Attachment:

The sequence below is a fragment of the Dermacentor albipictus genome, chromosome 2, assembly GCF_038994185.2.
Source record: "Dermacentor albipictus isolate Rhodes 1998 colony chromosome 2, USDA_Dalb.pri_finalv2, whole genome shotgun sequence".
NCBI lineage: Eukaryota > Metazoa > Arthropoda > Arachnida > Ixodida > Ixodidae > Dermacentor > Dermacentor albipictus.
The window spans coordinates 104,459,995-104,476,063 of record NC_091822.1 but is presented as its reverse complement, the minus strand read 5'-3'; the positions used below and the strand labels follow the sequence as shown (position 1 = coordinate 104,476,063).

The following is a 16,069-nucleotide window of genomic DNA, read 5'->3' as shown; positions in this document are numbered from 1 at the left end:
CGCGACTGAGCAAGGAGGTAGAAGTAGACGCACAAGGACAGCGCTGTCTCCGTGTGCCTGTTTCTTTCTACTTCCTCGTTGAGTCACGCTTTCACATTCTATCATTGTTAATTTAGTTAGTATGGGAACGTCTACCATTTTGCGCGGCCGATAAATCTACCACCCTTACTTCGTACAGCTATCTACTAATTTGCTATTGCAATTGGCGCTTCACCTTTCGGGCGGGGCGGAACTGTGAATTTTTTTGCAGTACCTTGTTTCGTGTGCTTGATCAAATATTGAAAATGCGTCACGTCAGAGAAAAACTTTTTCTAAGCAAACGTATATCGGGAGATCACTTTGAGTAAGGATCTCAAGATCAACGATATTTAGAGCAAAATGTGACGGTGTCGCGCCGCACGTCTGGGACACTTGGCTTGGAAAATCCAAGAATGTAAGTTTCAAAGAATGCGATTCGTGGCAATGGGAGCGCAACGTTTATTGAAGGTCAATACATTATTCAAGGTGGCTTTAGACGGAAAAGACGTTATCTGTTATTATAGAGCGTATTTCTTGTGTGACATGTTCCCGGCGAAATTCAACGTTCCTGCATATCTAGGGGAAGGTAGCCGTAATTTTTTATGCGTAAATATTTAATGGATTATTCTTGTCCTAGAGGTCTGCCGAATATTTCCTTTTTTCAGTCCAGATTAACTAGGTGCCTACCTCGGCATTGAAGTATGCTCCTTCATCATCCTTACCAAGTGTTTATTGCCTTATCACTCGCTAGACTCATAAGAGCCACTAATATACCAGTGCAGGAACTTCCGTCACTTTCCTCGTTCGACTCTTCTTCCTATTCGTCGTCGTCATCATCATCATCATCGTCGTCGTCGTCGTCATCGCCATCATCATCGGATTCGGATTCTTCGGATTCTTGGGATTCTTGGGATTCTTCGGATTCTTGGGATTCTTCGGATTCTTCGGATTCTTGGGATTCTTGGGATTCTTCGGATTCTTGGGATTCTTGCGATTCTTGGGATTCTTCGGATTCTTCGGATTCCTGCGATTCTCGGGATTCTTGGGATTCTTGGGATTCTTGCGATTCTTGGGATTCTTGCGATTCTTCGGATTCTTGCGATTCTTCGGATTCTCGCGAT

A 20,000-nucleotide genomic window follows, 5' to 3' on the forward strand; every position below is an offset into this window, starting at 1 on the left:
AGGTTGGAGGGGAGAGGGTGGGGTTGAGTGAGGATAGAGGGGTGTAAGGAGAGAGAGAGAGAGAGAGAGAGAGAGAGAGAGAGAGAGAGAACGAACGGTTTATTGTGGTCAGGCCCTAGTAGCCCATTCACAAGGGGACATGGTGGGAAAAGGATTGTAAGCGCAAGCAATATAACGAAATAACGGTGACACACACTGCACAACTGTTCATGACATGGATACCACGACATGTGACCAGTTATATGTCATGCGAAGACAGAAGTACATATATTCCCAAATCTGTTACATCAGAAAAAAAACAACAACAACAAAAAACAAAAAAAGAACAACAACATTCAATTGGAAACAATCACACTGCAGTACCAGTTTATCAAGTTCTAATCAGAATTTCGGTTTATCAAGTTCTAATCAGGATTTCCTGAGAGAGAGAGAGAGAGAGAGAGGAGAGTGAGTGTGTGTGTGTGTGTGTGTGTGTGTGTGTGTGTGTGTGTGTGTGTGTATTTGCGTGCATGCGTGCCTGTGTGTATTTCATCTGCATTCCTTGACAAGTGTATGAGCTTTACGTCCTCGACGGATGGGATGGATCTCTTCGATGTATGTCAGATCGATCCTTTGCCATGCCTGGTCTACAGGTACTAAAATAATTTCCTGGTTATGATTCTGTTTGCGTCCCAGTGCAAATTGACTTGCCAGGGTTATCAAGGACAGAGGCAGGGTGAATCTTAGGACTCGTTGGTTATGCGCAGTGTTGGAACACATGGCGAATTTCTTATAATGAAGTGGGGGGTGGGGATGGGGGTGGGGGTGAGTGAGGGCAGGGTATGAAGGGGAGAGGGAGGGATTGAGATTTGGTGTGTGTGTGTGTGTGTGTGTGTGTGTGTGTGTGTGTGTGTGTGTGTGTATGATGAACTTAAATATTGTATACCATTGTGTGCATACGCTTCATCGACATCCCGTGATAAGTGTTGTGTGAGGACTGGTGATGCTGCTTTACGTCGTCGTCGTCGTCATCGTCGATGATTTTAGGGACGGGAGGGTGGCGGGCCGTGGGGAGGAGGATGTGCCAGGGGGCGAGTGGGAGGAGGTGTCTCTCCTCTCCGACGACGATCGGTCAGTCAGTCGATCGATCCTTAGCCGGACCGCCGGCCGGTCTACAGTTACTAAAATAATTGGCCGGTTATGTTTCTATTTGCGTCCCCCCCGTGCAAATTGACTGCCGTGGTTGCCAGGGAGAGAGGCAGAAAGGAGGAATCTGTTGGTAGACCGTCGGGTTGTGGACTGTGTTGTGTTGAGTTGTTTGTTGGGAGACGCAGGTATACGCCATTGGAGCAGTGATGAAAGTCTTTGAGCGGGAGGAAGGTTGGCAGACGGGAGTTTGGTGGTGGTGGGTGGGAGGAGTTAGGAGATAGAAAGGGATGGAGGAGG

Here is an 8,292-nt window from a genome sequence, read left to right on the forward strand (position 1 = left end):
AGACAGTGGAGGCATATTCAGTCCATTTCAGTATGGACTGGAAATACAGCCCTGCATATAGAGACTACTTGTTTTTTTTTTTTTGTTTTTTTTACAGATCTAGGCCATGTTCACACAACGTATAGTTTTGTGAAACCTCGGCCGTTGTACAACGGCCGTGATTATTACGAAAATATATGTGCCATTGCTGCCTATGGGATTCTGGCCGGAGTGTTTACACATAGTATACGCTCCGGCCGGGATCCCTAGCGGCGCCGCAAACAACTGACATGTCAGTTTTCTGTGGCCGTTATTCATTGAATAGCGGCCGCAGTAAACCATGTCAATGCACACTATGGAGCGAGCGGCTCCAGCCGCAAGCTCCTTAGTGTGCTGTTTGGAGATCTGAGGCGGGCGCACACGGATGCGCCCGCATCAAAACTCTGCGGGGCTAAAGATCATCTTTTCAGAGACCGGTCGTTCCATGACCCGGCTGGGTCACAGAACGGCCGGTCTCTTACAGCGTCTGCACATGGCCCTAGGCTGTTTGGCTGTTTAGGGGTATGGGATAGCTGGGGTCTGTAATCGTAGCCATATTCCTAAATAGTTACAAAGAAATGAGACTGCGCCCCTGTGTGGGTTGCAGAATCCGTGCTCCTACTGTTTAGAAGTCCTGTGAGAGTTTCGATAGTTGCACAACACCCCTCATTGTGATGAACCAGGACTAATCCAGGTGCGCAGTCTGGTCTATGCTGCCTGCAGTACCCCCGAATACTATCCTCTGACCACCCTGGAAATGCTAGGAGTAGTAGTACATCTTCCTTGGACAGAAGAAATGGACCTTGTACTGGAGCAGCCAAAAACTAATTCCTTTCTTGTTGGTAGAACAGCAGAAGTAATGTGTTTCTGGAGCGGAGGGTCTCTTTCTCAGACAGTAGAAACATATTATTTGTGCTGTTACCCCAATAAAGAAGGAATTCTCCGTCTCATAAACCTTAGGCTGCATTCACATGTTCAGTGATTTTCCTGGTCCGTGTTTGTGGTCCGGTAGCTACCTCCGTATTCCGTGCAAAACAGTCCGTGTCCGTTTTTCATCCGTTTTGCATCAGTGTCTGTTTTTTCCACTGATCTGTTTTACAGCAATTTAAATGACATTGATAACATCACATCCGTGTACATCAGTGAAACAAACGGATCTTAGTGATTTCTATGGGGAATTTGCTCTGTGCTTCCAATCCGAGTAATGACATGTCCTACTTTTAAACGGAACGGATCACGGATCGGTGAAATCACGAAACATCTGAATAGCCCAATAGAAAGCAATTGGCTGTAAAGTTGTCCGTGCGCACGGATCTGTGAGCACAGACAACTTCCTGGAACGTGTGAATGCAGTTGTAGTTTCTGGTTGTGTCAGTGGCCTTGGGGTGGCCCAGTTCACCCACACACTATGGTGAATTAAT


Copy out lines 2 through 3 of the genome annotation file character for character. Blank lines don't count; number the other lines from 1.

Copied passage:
Source record: "Dermacentor albipictus isolate Rhodes 1998 colony chromosome 2, USDA_Dalb.pri_finalv2, whole genome shotgun sequence".
NCBI lineage: Eukaryota > Metazoa > Arthropoda > Arachnida > Ixodida > Ixodidae > Dermacentor > Dermacentor albipictus.